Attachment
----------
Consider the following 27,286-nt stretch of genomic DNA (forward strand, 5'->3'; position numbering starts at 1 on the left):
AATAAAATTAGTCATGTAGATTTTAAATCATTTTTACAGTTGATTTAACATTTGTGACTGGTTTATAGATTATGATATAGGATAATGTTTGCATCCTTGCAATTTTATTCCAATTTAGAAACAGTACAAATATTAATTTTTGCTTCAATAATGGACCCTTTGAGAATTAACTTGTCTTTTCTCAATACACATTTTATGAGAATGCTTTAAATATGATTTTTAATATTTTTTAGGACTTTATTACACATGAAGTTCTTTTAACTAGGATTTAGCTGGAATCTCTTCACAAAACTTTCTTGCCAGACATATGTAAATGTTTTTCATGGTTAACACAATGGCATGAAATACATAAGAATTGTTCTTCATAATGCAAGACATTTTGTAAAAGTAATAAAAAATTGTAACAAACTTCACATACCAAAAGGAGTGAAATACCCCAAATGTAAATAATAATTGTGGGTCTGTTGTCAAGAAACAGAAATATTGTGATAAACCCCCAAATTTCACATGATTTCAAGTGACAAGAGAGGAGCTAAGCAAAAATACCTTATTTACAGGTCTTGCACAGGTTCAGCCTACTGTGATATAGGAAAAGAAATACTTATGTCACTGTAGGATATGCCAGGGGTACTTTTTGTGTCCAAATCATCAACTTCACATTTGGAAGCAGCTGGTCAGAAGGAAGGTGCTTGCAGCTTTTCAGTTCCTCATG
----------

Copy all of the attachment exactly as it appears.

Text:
Consider the following 27,286-nt stretch of genomic DNA (forward strand, 5'->3'; position numbering starts at 1 on the left):
AATAAAATTAGTCATGTAGATTTTAAATCATTTTTACAGTTGATTTAACATTTGTGACTGGTTTATAGATTATGATATAGGATAATGTTTGCATCCTTGCAATTTTATTCCAATTTAGAAACAGTACAAATATTAATTTTTGCTTCAATAATGGACCCTTTGAGAATTAACTTGTCTTTTCTCAATACACATTTTATGAGAATGCTTTAAATATGATTTTTAATATTTTTTAGGACTTTATTACACATGAAGTTCTTTTAACTAGGATTTAGCTGGAATCTCTTCACAAAACTTTCTTGCCAGACATATGTAAATGTTTTTCATGGTTAACACAATGGCATGAAATACATAAGAATTGTTCTTCATAATGCAAGACATTTTGTAAAAGTAATAAAAAATTGTAACAAACTTCACATACCAAAAGGAGTGAAATACCCCAAATGTAAATAATAATTGTGGGTCTGTTGTCAAGAAACAGAAATATTGTGATAAACCCCCAAATTTCACATGATTTCAAGTGACAAGAGAGGAGCTAAGCAAAAATACCTTATTTACAGGTCTTGCACAGGTTCAGCCTACTGTGATATAGGAAAAGAAATACTTATGTCACTGTAGGATATGCCAGGGGTACTTTTTGTGTCCAAATCATCAACTTCACATTTGGAAGCAGCTGGTCAGAAGGAAGGTGCTTGCAGCTTTTCAGTTCCTCATG